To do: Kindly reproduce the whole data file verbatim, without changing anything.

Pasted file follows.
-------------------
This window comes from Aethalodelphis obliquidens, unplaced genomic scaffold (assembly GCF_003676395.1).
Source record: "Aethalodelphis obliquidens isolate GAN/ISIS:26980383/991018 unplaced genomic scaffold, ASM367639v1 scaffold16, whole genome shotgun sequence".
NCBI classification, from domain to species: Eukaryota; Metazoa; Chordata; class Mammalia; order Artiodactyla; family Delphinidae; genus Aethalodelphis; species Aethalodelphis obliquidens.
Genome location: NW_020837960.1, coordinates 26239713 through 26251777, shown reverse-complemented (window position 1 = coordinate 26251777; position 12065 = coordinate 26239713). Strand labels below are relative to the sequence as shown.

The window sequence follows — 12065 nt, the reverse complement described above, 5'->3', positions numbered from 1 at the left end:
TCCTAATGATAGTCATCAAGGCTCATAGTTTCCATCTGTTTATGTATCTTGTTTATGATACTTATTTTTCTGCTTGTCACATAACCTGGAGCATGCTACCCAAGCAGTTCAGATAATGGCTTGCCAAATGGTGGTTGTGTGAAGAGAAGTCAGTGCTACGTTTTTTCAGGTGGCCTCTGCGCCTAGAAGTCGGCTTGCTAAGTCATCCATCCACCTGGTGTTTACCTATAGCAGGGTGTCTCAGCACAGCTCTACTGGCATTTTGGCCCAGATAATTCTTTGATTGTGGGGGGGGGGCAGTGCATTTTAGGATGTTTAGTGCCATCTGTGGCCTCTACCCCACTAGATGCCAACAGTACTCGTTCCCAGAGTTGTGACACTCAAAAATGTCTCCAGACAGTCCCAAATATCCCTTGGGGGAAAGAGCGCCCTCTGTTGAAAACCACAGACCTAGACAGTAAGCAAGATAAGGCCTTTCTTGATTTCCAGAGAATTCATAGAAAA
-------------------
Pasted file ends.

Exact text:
This window comes from Aethalodelphis obliquidens, unplaced genomic scaffold (assembly GCF_003676395.1).
Source record: "Aethalodelphis obliquidens isolate GAN/ISIS:26980383/991018 unplaced genomic scaffold, ASM367639v1 scaffold16, whole genome shotgun sequence".
NCBI classification, from domain to species: Eukaryota; Metazoa; Chordata; class Mammalia; order Artiodactyla; family Delphinidae; genus Aethalodelphis; species Aethalodelphis obliquidens.
Genome location: NW_020837960.1, coordinates 26239713 through 26251777, shown reverse-complemented (window position 1 = coordinate 26251777; position 12065 = coordinate 26239713). Strand labels below are relative to the sequence as shown.

The window sequence follows — 12065 nt, the reverse complement described above, 5'->3', positions numbered from 1 at the left end:
TCCTAATGATAGTCATCAAGGCTCATAGTTTCCATCTGTTTATGTATCTTGTTTATGATACTTATTTTTCTGCTTGTCACATAACCTGGAGCATGCTACCCAAGCAGTTCAGATAATGGCTTGCCAAATGGTGGTTGTGTGAAGAGAAGTCAGTGCTACGTTTTTTCAGGTGGCCTCTGCGCCTAGAAGTCGGCTTGCTAAGTCATCCATCCACCTGGTGTTTACCTATAGCAGGGTGTCTCAGCACAGCTCTACTGGCATTTTGGCCCAGATAATTCTTTGATTGTGGGGGGGGGGCAGTGCATTTTAGGATGTTTAGTGCCATCTGTGGCCTCTACCCCACTAGATGCCAACAGTACTCGTTCCCAGAGTTGTGACACTCAAAAATGTCTCCAGACAGTCCCAAATATCCCTTGGGGGAAAGAGCGCCCTCTGTTGAAAACCACAGACCTAGACAGTAAGCAAGATAAGGCCTTTCTTGATTTCCAGAGAATTCATAGAAAA